• Because you did not sell any shares or receive any dividends, your tax bill from this investment is $0, but you can still deduct $550 from your federal income tax!

So you get to both (a) donate untaxed money and then (b) deduct that unrealized money from your income total on your tax return.

With the above in mind, a good strategy for investing towards this type of donation would be to pick securities that are likely to increase in market value but not likely to produce any other sort of income. So bonds (which produce lots of interest income), or stocks with dividends, or equity mutual funds (which distribute dividends as capital gains) would all be suboptimal for this purpose.

Of course, an even better strategy would be to establish a widely diversified investment portfolio without thought to future donations. Then, once a year (or whenever), evaluate all your investments and find some where the market value has increased. Then donate some of those shares. No special advance planning necessary.


Note that your tax consequences could be more complicated depending on your exact situation. Read the section about Capital Gain Property in IRS Pub. 26 for all the details. There may be special limits on the amount you can deduct. Also, donations of short term capital gains are treated much less favorably, so make sure you donate only long term capital gain property.

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    I'll dare you attack the Caramel Apple minority in such a blatant manner! – Anthony Russell Jul 10 '15 at 16:21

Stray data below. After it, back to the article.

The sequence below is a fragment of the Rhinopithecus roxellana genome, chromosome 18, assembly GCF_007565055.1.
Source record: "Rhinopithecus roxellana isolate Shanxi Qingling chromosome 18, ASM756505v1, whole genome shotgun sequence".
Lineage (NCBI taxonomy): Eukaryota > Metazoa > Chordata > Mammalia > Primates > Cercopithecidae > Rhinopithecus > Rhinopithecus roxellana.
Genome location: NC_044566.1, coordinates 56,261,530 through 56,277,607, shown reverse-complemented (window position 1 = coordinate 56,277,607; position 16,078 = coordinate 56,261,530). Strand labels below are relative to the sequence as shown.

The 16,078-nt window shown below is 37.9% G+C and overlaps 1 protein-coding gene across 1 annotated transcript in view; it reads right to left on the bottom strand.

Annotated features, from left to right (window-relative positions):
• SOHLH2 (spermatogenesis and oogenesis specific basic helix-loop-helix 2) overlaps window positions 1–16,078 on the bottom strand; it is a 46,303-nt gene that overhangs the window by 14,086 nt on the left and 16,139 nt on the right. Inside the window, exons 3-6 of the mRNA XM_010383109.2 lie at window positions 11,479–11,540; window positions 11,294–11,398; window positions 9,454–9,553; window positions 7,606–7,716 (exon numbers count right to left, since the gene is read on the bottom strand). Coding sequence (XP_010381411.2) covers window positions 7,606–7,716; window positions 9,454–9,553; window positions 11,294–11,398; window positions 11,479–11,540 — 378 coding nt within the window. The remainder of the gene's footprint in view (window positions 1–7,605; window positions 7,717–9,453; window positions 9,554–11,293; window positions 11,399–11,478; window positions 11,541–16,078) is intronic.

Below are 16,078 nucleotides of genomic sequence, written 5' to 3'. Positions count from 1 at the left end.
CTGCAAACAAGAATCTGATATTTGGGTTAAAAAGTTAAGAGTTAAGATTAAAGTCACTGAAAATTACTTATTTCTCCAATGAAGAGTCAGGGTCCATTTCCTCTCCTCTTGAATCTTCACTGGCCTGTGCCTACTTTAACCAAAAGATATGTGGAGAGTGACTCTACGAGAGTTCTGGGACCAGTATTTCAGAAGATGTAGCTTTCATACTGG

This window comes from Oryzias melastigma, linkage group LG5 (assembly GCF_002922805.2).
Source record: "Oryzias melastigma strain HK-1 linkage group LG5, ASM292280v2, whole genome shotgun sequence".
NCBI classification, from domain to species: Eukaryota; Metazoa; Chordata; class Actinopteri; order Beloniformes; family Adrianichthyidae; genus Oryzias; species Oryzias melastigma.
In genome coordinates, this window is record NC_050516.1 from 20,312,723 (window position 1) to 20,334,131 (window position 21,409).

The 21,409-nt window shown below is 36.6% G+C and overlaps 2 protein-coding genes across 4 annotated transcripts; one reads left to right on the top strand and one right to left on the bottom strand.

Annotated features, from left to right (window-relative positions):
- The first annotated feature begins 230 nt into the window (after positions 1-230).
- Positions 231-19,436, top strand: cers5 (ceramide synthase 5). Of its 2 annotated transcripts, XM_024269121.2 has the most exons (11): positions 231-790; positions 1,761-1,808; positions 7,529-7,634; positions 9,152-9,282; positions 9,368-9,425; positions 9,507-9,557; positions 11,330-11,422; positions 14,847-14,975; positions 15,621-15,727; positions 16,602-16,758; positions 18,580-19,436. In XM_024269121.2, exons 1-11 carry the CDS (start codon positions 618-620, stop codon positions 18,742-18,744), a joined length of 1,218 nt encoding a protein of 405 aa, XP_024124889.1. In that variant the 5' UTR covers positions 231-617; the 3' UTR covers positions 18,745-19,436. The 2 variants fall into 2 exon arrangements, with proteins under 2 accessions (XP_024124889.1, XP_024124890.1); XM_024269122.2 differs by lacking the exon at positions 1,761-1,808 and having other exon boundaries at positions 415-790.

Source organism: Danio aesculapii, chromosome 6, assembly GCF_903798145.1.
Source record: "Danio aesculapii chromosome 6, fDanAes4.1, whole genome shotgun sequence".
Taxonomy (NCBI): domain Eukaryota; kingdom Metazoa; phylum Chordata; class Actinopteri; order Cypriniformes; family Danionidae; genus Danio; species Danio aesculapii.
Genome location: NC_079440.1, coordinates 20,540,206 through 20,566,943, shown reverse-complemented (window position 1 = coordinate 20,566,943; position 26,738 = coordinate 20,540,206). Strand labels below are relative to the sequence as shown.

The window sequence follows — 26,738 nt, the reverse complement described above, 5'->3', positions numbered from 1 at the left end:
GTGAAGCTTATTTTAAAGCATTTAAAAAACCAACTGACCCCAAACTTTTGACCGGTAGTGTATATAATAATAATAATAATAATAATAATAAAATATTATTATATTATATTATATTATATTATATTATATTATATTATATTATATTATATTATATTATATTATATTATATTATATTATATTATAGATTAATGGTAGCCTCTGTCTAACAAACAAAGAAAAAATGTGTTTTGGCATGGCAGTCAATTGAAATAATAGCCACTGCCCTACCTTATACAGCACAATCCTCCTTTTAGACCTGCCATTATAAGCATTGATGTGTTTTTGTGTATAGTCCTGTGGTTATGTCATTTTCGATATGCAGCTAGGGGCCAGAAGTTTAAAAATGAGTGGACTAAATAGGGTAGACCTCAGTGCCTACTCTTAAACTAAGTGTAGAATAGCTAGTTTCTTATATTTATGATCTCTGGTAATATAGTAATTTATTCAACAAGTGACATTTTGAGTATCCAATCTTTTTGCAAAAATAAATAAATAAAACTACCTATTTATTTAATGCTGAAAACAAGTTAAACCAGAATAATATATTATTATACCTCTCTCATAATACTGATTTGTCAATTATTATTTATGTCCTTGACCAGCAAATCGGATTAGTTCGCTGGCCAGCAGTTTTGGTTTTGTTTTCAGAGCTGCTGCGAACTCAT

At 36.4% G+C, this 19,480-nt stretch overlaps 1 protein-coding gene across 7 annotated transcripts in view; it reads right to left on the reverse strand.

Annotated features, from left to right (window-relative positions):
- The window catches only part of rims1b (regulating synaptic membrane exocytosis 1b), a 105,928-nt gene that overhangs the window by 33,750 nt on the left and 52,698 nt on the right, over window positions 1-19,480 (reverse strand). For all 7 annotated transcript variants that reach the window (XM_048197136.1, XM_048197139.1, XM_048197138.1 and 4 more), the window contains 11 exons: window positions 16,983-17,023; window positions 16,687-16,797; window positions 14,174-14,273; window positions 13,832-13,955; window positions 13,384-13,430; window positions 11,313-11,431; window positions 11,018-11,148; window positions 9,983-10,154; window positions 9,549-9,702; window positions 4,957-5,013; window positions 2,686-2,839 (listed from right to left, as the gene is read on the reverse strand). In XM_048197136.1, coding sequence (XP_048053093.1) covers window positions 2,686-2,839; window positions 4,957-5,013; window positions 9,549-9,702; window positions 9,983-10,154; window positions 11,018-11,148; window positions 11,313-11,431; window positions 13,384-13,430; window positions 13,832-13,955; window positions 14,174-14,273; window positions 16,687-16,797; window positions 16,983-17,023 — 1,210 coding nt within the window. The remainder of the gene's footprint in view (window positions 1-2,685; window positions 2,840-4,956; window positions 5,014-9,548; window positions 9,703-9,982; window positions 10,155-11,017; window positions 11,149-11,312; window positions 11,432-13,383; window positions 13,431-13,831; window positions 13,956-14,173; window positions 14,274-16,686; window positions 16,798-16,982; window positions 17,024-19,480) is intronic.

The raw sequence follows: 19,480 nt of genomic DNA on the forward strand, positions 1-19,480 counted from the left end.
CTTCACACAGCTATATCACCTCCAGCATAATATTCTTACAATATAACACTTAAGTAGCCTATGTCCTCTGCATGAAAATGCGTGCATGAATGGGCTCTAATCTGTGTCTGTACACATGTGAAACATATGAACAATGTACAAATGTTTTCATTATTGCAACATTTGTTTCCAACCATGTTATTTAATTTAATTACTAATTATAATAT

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    @AnthonyRussell - Carmel Apples - so much more trouble than they are worth... – MrChrister Jul 10 '15 at 16:42
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    You're an Anti-Malus Caramelous! – Anthony Russell Jul 10 '15 at 16:49
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    Why exactly are bonds and such bad? Im guessing its tax related? – David says Reinstate Monica Jul 10 '15 at 19:35
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    @DavidGrinberg I edited my answer to explain a bit more. I'm certainly not saying that bonds aren't a good investment vehicle. But for this scenario -- where we want an investment whose entire increase in value is in terms of its market price -- we'd want to avoid vehicles that typically produce value in other ways (such as interest and dividends). – dg99 Jul 10 '15 at 19:56
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Depending on what your other deductions are and the amount you are wanting to donate, you can save some money by "batching" deductions into every other year.

For example, if you are single in 2015, the standard deduction is $6,300. This means the first $6,300 in deductions you have basically don't "matter" because the standard deduction is larger. You only "count" itemized deductions greater than $6,300.

Let's imagine you are donating $10k in 2015 and 2016 and have no other itemized deductions. If you donate in both years, you basically get a net deduction of ($10,000 - $6,300) * 2 = $7,400 over the standard deduction.

However, if you donate $10k in 2015 and the next $10k on Dec31, 2015, then you now have donated $20k in 2015 and $0k in 2016. This affects your taxes because you now get ($20,000 - $6,300) = $13,700 in "bonus" deductions. You still get the full $6,300 standard deduction in 2016 as well.

This can be a significant impact on your taxes (especially if you are married as the married deduction is double the single or have minimal other itemizable deductions)..

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    Fantastic point. That is also simple and easy to implement to boot. – Josiah Jul 10 '15 at 19:35
  • +1 Unfortunately, a lot of us have state income tax burdens that immediately put us above the $6300 every year. :( – dg99 Jul 10 '15 at 19:59